A killer driver has been jailed for three years despite using a legal hands-free kit to make a phone call prompting the Crown Prosecution Service (CPS) to warn others about the implications of using the devices.
Samantha Ayres, 34, was driving on the wrong side of the road when she hit motorcyclist David Kirk, 26, near Lincoln. She had been chatting hands-free for 27 minutes.
It is not illegal to make a hands-free call but Judge John Pini concluded that her phone conversation had "most probably" distracted Ayres, who he sent down for death by dangerous driving.
He added: "Many things may cause avoidable distraction. In this case it just happened to be the use of a hands-free device."
Teaching assistant Ayres admitted that she was engaged in an "in-depth" conversation with a friend as she struck Kirk but added that she was "not knowingly" distracted by the call, The Times reported.
Janine Smith, lead prosecutor for road traffic cases at the CPS, was outside the court to tell reporters that there was strong evidence to suggest making hands-free calls made driving more dangerous.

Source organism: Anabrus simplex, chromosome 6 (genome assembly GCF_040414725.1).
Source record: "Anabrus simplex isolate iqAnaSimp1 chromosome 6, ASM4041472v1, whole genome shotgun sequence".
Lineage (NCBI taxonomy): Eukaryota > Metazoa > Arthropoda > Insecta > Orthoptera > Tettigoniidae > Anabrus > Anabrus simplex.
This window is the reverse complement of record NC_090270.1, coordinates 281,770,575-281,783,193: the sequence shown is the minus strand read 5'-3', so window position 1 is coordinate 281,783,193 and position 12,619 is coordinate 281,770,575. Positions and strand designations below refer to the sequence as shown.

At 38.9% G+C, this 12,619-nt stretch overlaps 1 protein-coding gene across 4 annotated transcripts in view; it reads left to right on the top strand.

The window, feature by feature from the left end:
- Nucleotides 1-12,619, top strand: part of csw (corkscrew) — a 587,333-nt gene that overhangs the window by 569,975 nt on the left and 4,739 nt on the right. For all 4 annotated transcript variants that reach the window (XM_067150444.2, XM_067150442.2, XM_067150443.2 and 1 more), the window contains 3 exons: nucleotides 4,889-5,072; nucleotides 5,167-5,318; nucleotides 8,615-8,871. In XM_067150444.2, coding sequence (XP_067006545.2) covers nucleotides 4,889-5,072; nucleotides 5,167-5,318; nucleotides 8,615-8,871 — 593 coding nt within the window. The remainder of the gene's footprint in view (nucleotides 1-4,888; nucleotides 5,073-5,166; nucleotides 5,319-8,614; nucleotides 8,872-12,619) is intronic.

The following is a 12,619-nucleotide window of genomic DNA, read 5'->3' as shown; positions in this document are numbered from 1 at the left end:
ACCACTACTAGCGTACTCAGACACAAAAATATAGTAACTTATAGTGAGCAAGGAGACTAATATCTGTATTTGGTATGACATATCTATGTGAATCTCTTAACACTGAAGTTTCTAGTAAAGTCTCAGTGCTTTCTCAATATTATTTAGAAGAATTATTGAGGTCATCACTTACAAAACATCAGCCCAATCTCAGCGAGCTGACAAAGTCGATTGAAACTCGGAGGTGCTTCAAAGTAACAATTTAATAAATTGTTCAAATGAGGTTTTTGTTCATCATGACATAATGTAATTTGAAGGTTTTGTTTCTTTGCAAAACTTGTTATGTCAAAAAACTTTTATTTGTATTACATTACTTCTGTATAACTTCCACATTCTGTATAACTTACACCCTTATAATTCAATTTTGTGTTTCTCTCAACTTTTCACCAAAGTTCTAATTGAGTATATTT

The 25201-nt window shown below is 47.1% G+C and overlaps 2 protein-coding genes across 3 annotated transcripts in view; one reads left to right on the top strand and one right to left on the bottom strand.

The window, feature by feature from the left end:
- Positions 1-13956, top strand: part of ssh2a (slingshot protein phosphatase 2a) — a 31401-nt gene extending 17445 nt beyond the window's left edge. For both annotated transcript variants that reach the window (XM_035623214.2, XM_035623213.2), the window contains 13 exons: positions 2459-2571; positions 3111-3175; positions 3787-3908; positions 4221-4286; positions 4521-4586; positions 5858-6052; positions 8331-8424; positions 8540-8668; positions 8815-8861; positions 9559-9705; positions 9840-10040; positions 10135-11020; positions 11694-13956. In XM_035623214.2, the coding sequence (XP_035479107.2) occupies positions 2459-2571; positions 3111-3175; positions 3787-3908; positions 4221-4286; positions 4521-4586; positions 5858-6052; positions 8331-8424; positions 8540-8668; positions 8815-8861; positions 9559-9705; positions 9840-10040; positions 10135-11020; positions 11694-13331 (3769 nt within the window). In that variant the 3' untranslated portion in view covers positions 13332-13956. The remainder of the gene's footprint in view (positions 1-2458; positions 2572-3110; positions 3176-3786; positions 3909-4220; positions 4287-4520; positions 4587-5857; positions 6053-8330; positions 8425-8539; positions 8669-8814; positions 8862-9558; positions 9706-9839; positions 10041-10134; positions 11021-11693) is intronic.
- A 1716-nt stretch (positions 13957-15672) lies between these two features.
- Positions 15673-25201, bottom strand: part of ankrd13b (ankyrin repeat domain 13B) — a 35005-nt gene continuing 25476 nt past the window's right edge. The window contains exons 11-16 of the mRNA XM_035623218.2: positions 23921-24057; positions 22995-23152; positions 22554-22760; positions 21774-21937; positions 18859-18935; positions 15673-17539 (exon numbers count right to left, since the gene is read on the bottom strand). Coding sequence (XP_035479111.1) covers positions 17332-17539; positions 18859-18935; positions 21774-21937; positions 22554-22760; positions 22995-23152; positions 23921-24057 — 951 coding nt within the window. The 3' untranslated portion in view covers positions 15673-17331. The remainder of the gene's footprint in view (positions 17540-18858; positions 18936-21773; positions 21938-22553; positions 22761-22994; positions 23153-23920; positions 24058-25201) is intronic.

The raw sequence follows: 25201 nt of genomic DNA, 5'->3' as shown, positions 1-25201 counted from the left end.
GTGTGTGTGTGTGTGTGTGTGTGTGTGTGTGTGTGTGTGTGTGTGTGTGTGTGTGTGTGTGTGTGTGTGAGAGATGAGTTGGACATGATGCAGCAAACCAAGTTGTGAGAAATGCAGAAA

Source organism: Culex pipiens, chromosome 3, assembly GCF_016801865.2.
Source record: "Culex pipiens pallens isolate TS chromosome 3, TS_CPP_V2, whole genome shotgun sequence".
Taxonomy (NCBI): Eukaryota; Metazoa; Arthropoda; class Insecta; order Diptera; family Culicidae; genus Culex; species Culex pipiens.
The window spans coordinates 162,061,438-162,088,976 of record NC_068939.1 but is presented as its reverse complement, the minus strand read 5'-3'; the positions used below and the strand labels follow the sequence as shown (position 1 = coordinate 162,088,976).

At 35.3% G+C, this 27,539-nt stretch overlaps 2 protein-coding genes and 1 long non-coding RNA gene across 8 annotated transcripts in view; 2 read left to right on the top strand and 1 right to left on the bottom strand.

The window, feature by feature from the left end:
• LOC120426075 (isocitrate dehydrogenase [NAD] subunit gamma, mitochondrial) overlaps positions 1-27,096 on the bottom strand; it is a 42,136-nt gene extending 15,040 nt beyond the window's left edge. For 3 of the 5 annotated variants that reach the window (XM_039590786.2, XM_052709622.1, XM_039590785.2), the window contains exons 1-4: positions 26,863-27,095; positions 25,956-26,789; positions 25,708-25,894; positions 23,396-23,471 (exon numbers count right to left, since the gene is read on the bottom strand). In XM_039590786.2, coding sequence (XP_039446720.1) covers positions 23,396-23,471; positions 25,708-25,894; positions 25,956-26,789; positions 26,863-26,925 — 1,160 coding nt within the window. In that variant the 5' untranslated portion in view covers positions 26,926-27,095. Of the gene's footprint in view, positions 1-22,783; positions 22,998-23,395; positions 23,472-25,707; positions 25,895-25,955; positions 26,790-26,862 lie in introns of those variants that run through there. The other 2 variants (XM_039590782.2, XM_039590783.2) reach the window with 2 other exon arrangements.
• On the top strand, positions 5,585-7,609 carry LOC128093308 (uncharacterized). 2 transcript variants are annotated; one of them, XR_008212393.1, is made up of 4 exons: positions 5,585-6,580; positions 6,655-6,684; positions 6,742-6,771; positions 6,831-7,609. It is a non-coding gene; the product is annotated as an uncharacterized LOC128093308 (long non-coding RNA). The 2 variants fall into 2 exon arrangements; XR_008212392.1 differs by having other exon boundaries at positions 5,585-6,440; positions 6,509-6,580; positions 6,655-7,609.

"Mr Kirk lost his life because of Ayres's dangerous driving and the only explanation for it was the level of distraction caused by her phone call," she said.
"We presented evidence to the court to show how a phone call, even on hands-free, affects attention to the road due to a reduction in eye movement."
Highway Code and Royal Society for the Prevention of Accidents advise against using hands-free kits although they are not illegal.
Ayres, from Horncastle in Lincolnshire, was banned from driving for four and a half years and must retake her test in addition to serving time behind bars.
Mitigating, Michelle Stuart-Lofthouse said her client had suffered from depression, suicidal thoughts and self-hatred since killing Kirk.
The victim leaves behind a two-year-old daughter and a widow, Katie, 26. He had worked at a motorcycle dealership in Lincoln since the age of 14.
Katie said: "It wasn't an accident as the evidence has shown it could have been avoided by simply driving with proper care and attention."